Updated on 20 July, 2019
Freshwater fish species globally are under grave threat according to the latest edition of the International Union for Conservation of Nature (IUCN)’s Red List. Key findings
- The world’s freshwater fish species, which number almost 18,000, are undergoing a dramatic and largely unrecognized global decline, as made apparent in the high levels of extinction threat to freshwater fish species in Japan and Mexico
- Over half of Japan’s endemic freshwater fishes and more than a third of freshwater fishes in Mexico were threatened with extinction, the list of threatened species released on July 18, 2019
- The main reasons behind this were the usual suspects, namely loss of free-flowing rivers and agricultural and urban pollution.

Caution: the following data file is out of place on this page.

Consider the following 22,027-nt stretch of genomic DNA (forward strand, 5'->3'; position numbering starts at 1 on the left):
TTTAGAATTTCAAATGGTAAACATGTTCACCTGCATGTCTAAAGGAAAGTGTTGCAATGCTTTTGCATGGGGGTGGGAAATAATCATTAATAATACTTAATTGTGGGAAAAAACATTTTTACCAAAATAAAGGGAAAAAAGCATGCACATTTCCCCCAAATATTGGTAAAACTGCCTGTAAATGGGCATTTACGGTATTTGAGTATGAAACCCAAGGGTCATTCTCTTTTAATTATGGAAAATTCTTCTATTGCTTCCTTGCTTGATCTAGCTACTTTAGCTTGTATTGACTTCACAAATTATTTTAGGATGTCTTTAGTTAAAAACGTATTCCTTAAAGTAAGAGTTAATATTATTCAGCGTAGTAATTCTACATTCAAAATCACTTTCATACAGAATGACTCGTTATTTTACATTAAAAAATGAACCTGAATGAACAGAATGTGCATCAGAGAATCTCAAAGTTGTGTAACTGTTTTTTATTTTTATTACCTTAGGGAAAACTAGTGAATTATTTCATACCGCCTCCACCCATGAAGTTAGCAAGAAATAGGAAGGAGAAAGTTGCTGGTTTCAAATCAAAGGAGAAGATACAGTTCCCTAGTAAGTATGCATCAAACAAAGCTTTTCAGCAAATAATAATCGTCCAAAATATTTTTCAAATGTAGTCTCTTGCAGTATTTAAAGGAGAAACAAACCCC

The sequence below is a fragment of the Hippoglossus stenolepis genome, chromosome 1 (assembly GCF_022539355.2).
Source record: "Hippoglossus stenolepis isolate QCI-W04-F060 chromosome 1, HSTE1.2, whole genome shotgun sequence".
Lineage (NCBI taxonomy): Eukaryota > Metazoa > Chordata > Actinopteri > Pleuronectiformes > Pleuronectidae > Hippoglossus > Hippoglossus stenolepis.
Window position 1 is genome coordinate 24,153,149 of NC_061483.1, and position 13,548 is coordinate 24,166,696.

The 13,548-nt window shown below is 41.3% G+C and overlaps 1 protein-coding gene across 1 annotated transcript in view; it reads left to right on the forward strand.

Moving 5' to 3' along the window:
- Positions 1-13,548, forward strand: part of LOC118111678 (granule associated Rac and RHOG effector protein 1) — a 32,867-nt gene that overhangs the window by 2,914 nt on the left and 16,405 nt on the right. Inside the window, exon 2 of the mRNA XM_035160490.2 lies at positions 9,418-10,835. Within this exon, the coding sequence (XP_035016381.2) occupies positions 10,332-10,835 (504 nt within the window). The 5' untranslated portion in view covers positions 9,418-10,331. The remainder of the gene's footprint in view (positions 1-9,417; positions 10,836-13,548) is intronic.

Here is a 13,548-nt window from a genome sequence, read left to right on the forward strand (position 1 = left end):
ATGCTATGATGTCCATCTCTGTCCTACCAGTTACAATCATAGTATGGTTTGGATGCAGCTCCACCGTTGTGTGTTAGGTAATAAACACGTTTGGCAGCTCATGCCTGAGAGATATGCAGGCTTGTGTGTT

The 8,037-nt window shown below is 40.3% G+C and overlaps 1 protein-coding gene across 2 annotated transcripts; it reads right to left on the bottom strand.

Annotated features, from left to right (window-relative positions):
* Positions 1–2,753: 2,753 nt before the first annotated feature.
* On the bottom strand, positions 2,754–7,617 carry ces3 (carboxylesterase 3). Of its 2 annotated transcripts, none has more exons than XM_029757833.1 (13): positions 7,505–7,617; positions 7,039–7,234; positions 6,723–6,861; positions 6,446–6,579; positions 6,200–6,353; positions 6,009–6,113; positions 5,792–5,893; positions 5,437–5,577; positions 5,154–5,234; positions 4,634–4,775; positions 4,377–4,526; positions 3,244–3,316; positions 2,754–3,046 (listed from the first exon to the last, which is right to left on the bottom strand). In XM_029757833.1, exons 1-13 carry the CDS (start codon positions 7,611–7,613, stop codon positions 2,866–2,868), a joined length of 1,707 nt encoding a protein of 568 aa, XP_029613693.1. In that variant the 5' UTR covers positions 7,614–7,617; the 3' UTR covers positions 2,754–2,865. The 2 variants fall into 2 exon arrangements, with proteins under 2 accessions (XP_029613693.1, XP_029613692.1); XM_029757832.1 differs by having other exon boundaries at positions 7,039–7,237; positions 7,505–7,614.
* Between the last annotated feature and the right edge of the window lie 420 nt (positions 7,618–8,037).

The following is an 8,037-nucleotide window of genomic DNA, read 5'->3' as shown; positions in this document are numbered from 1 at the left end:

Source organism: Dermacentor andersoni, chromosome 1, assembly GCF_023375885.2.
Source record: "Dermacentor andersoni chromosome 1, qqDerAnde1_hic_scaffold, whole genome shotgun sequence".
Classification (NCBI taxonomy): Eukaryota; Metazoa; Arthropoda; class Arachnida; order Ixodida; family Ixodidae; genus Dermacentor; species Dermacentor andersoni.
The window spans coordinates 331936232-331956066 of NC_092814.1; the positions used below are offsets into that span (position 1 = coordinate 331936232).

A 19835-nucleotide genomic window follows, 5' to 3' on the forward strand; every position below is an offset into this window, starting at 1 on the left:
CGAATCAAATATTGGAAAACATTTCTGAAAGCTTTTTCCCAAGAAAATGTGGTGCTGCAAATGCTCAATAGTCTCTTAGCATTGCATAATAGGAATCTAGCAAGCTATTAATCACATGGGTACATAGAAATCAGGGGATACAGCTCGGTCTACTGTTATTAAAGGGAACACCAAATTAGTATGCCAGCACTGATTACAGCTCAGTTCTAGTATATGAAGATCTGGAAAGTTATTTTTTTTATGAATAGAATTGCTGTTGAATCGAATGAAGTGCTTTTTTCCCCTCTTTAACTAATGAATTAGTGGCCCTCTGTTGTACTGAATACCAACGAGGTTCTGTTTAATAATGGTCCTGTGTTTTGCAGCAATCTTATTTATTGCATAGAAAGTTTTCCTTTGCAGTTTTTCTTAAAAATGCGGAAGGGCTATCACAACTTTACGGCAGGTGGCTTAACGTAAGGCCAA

- It was revealed recently that two-thirds of the world’s great rivers no longer flow freely.
- The loss of these species would deprive millions of people of a critical source of food and income and could have knock-on effects on entire ecosystems.
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- India has an incredible diversity of freshwater fish, including many found nowhere else on earth. Of these, there are several in the most threatened category of Criticality Endangered, particularly in the southern peninsula, and many that are currently not assessed, which makes them extremely vulnerable
- However, according to experts, there is a decline in India’s freshwater fish species but India's freshwater fish can still be saved
- The main threats to native fish are gross and illegal pollution, and the loss of river flow and habitat due to dam building.
- In India, it is alleged that fisheries experts are not consulted for their advice before a plan to construct a dam is drawn up.
- Also high up the list of threats are releases of invasive fish that bring potential diseases and over-compete for finite resources.
- Destructive fishing methods like use of poisons or dynamite not only harm fish, they also indiscriminately kill all wildlife and lessen the chances for future generations to sustainably harvest from rivers.